Previous Challenge Entry (Level 3 - Advanced)
Topic: Mother (as in maternal parent) (04/24/08)
TITLE: Imi-lev ; My Mother Heart
By Marita Thelander
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At sixteen, she should have been betrothed before now, but her father couldn’t stand the thought of it just yet. Tonight he will allow Jonas to ask for our beautiful daughter to be his future bride. Jonas may be eager, but he has been patient and understanding.
A shiver ran through me at the memory of a dreadful, yet wonderful day four years ago. Jairus tells the story over and over again at the synagogue. I still have a difficult time believing it really happened.
My only daughter, best friend and companion had become extremely ill. I sat with her day and night and watched her slip farther away from me. One night, as I wiped her brow with a cool cloth, Jairus came into the room. My eyes pleaded with him to do something, anything.
That night, Jairus held me in his arms and whispered to me that he believed our daughter would be all right. He had made a decision. He knew the thought of losing my only daughter would likely kill me too.
At daybreak, Jairus kissed her flushed cheek and said he would return soon with the Rabbi. The one the Pharisees detested. Jesus. He didn’t care what anyone thought. We had heard about the healings that happened wherever Jesus traveled. Jairus firmly believed Jesus could heal her.
I sat beside her relentlessly. I wanted to have the faith Jairus did. Instead of faith, my heart seemed entangled in a web of fear. This became reality when the fear welled up from my heart and left a bitter taste of bile in my mouth. She stopped breathing. My precious little girl stopped breathing, and so did I. I sat there as still as I could, willing her chest to rise and fall with evidence of life.
While her heart had stopped beating, mine roared in my ears, but my mother-heart quit beating. I may have been alive, but how could I truly live without her? I remember holding her cold, lifeless hand while I waited for Jairus to return. I knew he would have received the message to not bother the Rabbi any longer. Our daughter had died.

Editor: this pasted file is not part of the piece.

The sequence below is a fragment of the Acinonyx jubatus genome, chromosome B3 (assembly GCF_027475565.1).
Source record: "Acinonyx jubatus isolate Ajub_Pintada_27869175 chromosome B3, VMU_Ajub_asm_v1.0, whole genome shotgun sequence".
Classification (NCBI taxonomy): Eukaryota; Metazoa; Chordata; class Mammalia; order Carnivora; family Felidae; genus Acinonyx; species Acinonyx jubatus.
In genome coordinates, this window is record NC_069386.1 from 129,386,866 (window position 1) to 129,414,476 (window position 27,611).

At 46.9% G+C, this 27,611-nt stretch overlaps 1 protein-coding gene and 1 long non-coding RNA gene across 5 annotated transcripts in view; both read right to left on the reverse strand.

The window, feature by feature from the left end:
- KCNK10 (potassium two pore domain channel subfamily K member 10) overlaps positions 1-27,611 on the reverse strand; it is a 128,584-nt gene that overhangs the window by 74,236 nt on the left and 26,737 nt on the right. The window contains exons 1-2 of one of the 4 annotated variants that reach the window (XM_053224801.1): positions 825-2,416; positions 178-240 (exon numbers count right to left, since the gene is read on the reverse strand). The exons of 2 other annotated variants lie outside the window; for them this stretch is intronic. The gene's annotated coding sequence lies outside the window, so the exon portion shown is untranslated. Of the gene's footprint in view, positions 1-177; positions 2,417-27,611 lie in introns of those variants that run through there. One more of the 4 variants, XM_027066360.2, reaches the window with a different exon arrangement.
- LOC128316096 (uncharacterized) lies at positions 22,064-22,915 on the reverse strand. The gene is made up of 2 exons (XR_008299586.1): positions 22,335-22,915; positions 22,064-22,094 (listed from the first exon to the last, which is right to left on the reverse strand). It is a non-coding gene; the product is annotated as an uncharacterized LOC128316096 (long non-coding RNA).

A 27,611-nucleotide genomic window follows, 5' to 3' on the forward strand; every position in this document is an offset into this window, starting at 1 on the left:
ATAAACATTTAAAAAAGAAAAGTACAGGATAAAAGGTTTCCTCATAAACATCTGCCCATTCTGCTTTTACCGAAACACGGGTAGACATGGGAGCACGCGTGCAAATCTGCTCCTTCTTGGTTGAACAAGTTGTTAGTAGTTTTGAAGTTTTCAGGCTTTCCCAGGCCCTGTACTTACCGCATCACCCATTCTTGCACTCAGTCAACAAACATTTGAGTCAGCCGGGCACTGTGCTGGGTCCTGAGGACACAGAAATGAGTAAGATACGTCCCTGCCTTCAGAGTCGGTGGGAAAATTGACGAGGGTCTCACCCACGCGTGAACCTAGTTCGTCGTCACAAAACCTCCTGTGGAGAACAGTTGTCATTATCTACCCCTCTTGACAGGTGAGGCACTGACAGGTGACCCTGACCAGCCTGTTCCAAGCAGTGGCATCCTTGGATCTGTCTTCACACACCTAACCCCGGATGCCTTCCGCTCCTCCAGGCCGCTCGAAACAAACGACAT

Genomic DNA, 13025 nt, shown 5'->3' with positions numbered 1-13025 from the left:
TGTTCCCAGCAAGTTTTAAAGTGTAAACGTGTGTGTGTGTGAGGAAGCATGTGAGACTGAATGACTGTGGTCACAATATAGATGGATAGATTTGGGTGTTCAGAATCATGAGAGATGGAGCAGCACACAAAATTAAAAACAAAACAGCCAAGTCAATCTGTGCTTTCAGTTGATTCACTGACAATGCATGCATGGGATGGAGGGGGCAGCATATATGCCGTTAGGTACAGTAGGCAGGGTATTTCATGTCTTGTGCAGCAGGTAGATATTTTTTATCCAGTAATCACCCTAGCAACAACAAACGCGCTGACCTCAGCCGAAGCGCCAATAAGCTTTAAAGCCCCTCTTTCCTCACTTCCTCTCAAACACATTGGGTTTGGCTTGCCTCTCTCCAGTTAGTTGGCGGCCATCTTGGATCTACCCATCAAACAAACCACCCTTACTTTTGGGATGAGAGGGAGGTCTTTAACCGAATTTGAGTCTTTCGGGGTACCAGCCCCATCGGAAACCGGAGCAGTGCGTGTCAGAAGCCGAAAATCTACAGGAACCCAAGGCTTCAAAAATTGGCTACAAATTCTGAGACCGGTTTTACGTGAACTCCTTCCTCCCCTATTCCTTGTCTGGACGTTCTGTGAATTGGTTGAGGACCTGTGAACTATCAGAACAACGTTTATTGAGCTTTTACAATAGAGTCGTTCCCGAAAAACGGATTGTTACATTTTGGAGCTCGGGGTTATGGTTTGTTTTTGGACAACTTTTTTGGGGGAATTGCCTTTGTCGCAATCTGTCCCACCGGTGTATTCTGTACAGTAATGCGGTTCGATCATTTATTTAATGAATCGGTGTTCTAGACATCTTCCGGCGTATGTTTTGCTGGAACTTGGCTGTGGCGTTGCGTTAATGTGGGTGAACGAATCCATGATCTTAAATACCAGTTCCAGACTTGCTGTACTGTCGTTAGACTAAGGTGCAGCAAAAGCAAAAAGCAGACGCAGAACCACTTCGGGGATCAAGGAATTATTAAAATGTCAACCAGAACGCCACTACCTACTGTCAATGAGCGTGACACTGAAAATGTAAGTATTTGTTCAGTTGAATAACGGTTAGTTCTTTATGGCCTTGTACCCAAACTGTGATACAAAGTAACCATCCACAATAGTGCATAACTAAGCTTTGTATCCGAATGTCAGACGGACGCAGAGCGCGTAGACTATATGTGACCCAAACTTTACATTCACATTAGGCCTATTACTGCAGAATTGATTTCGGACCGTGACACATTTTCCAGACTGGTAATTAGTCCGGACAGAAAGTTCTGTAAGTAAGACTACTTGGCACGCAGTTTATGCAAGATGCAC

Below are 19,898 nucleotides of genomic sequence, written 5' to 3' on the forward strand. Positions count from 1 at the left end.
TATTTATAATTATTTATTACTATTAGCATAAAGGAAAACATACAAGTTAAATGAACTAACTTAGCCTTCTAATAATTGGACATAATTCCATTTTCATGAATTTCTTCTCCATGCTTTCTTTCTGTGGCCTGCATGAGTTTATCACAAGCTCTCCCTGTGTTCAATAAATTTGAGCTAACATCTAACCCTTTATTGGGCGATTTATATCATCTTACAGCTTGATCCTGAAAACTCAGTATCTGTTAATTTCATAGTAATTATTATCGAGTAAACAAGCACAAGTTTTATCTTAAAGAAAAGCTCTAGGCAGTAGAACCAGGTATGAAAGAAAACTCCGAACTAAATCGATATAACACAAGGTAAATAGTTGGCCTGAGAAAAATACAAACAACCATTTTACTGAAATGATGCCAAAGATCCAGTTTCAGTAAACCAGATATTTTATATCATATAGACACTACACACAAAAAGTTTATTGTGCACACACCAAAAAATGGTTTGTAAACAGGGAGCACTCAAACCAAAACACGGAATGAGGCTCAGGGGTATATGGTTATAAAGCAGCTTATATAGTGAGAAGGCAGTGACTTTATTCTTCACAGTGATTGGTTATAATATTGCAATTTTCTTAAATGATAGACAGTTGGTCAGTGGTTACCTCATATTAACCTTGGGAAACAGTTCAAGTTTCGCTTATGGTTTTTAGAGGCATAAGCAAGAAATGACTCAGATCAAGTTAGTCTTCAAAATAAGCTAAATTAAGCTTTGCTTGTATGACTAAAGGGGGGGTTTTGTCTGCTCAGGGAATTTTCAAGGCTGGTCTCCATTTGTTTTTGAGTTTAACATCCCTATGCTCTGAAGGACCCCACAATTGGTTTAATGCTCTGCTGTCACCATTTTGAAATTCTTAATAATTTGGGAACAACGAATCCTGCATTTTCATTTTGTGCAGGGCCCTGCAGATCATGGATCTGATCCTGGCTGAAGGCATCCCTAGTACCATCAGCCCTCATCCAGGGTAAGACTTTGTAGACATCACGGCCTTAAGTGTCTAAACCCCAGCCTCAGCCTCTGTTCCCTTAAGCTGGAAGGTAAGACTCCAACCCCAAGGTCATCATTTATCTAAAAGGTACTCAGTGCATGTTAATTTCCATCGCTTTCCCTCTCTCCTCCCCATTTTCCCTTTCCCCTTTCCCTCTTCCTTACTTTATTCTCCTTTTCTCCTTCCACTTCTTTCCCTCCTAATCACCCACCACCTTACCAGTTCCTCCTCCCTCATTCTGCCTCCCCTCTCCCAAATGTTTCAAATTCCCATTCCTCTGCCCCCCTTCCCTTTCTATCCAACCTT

Unaware of how long I had stared at her chest, I jumped at the sound of men’s voices shooing away the noisy mourners hovering like buzzards over a half eaten carcass. Four men entered the room with Jairus. One of them held me with his gaze. His eyes pierced me, yet they appeared loving at the same time. I could not avoid his eyes. Such power.
“Jairus, she’s dead.” I whispered the words to Jairus, yet my eyes never left the gaze of the one called Jesus. It seemed He could see straight through me. I knew He saw my mother-heart, and knew it had died with her. I may be alive, but I didn’t feel life.
Very firmly Jesus stated “She is not dead but asleep.” With gentle authority, he simply stated, “Little girl, I say to you, get up.”
My heart reeled and I felt life rush into it at the first words that came from Jesus’ mouth as He took her hand, “Little girl…”
Now I am losing my daughter again. She will become a wife soon. Giddy with excitement, she babbled on next to me as we worked side by side. Looking away from her, I wiped the tears from my cheek with the same movement she had used to push the hair off her forehead. We are very much alike. Even our mannerisms are similar.
Today, standing next to the beautiful young woman she had become, I barely whispered, “Little girl…”
Out of the corner of my eye, I saw her suddenly reach to her chest. “What is it, *Ima?” She always knew when something bothered me.
Not willing to let my emotions get away from me I did not meet her questioning gaze. “You will always be my Little Girl.”
Wiping her hands, she turned to embrace me. “Oh, Imi, we are one heart, Imi-lev. How could I ever stop being your Little Girl?”
Today, my mother-heart beats fiercely within me. Yes, Imi-lev.
* Author’s note: Ima is the Hebrew word for mother. Imi : My Mother, lev : heart, and Imi-lev : my mother-heart
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